I’m writing this on day 28, 4 weeks since that vague wooziness on the Saturday night. I wish I could say I was all better now but if COVID was a fire, I’m the burnt out patch on the floor left there the next day. My temperature is normal now, the feeling of my lungs scrunched up in a tight concertina has totally eased up, and I am awake for longer nowadays. But I’m so tired, my whole upper body feels bruised, I still can’t take deep breaths, and my muscles have began to ache. I can breathe in for 2 seconds at the most which… well, it means when I speak, I run out of breath. My voice flows between normal, small, rough, trying, and sad. I’m tired but when I yawn, I have to stop because I run out of air and cut myself off. Yesterday I was awake all day, the day before I napped, and the day before that I woke up feeling like I was made of actual stone. I carefully moved my arm, like, to check I could still move. It felt like the day after the tough mudder run I did in 2012, that bad. So, weird breathing, fatigue, and a touch of misery. I climbed the stairs to the bathroom today and when I looked in the mirror I thought I was shaking until I realised it was only my high heart rate vibrating my neck and shoulders. I lifted my hands to fix my fringe before I went back down but everything was slow-motion like I was trying to control a bad claw machine. I can’t believe this is happening.
A little silly part of me feels like I lost the game. I stayed home all year, I didn’t pay attention to the eat out to help out con, I haven’t broken the rules. I’m 26, I run 5Ks for fun! I hate the government! I thought this new lockdown was the final boss and we were all nearly at the end. But I also know if the government hadn’t been so shit, I wouldn’t be sick in January 2021 after what… forgetting to hand sanitize after pushing open the door to my apartment building one time? It’s not fair. I’m trying not to think about how much work I’ve lost and how I had to pay rent this week anyway. People keep asking me if I’m better yet and I don’t know what to say. I can’t do almost any of my work because it involves speaking, thinking big galaxy-planning ideas and having full health bar energy to carry them all out. It’s like my body has been swapped with somebody else’s. I miss myself a lot and I just want things to go back to normal.
Now that I’ve given you the previously on, a satisfying end to this text would involve me introducing a game I played that lifted my spirits, calmed my soul, and made me feel wholly less alone during the worst few weeks of my adult life. The day before things got really bad, I did try Stardew Valley but I put a pin in it for better times. This might sound like a joke but the resource management was too much. And still napping lots, still on my side in bed but more lucid now, towards the end of week 3 I played one very small game after asking friends for titles they thought I could handle. If I’m honest, I really wasn’t in the mood but I knew I should have a go because soon I might be able to write something - I might be able to write this - and it would help to have a game to write around. So I played Coffee Talk which was made by Toge Productions and released in January 2020, but it felt flat and distant. I did read an NHS post-COVID advice leaflet that said I might not enjoy the things I usually do, so you might want to write off any moody reviews with that in mind, but I also think I’m getting very good at describing exactly where it hurts.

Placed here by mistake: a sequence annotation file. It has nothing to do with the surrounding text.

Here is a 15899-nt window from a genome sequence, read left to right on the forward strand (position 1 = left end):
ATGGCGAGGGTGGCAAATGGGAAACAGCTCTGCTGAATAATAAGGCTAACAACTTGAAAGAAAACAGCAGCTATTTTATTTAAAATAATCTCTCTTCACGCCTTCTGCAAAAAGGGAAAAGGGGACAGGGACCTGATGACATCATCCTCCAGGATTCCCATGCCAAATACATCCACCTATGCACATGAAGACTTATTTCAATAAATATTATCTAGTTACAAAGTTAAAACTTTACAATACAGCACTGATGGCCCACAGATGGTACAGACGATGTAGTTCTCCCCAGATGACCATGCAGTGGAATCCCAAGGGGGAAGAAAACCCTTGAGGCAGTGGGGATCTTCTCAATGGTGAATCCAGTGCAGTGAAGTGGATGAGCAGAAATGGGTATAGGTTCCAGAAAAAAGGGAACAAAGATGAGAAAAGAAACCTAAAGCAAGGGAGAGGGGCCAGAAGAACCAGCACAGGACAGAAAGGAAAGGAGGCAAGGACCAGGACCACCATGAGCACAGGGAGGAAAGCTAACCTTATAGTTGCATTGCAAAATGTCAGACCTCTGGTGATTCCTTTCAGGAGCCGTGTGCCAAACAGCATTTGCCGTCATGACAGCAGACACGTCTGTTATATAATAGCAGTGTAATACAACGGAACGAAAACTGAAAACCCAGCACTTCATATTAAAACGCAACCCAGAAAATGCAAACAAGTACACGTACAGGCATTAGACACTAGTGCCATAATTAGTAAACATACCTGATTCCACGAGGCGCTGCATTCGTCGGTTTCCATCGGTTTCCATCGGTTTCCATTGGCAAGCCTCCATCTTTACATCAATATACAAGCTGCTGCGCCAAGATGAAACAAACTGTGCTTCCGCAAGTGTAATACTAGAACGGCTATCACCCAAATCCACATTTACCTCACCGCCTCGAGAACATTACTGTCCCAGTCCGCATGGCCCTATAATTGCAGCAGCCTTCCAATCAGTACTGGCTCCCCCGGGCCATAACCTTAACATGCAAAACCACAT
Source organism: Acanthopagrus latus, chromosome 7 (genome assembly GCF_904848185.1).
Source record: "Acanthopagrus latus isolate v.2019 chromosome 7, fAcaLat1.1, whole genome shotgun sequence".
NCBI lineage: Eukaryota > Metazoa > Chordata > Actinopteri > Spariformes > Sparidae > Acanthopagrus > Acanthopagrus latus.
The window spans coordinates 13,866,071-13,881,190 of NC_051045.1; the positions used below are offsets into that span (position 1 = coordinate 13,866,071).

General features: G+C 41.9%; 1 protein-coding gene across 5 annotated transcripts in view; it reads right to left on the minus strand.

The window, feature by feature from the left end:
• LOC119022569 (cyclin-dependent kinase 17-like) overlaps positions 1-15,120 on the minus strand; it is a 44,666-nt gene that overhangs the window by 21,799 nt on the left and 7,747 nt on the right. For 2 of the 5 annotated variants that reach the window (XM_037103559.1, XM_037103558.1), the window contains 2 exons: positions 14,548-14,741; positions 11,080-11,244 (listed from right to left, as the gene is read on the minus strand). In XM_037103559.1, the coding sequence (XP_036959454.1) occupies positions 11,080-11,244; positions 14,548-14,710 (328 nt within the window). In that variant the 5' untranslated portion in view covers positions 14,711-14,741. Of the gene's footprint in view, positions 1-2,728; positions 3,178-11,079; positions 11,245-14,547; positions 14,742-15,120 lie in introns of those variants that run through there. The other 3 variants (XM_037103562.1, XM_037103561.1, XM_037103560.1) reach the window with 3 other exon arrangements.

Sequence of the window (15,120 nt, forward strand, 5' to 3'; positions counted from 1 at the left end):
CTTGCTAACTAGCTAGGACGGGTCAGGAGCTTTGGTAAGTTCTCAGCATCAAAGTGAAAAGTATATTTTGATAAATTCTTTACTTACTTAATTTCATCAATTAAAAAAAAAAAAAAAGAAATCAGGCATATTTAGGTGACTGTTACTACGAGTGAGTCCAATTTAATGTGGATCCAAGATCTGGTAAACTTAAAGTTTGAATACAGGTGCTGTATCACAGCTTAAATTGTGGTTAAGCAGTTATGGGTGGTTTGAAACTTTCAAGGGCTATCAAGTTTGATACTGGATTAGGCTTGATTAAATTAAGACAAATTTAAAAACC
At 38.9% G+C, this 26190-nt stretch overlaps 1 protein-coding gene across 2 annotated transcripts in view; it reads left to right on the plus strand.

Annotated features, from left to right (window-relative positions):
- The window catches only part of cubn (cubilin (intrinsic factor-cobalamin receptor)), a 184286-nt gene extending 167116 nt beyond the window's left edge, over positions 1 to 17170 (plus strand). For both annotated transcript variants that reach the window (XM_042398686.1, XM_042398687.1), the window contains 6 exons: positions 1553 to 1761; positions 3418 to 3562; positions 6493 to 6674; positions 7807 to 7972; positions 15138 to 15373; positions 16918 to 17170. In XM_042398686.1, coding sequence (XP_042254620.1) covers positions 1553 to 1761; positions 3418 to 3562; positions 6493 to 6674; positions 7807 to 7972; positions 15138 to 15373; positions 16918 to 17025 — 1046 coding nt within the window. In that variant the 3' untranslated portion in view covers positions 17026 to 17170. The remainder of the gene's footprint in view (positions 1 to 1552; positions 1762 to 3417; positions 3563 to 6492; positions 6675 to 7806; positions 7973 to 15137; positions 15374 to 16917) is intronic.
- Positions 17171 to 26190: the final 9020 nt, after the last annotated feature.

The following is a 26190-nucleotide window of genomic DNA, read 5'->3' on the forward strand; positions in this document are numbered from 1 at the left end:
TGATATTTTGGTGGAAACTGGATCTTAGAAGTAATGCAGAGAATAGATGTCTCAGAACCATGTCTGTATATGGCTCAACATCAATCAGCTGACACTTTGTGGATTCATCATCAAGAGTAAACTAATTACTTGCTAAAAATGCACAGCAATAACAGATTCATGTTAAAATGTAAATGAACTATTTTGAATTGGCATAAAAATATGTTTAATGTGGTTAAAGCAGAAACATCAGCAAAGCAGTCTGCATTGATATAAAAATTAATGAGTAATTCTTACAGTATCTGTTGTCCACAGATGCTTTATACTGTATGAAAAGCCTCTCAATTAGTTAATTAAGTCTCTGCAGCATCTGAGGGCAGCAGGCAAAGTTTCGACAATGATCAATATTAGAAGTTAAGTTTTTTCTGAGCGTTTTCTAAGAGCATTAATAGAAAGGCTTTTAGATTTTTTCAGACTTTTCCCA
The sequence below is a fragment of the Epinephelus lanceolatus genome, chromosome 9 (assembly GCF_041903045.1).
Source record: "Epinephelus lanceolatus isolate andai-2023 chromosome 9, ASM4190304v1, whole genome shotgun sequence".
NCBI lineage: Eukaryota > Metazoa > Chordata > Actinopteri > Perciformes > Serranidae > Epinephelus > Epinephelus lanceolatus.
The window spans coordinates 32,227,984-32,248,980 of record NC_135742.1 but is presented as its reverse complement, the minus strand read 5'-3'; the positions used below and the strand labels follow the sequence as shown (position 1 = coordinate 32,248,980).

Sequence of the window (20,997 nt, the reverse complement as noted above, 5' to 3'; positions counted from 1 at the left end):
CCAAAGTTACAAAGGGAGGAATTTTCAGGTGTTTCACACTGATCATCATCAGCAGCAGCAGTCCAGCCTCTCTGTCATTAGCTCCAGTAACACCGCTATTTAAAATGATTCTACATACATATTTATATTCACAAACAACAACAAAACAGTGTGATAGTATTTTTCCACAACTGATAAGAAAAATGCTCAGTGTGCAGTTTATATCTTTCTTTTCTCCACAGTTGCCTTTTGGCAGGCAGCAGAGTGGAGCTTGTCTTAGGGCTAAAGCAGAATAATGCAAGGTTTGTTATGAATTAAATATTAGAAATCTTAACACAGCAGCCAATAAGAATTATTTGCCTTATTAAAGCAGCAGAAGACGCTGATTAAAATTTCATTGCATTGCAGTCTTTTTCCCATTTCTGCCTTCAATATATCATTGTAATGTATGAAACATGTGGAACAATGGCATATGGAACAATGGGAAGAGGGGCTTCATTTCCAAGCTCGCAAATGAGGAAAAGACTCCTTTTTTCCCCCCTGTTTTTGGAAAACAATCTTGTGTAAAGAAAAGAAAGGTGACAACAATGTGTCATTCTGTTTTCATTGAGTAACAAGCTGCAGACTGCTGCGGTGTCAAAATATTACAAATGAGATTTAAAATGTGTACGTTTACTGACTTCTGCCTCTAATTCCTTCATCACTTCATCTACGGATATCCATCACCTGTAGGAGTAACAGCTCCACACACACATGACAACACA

Coffee Talk is straightforward, static, and more like a book on the screen. You play a barista in a cafe that opens at night. Your view is of the bar in front of you where you serve drinks to customers. Most are human but there’s also a vampire, a werewolf, a succubus and an alien in this down to earth fantasy. In terms of the gameplay: a character comes in, asks for a drink, a screen pops up for you to choose and brew together three ingredients based on what they’ve said, you serve them their drink and the conversation continues. One girl is writing a novel and comes to the bar to try and get some words down; a kid comes in when she’s arguing with her dad; her dad comes in to find her; two strangers realise they work in the same industry and get to know one other. There’s a spaceman at one point too. It’s just clicking through dialogue, making drinks every now and then, click, click, click, the end. And like, I’m glad I was able to play something from start to finish (with a big sleep in the middle) but I found no joy in the 2 or 3 hours we spent together and I think I know why.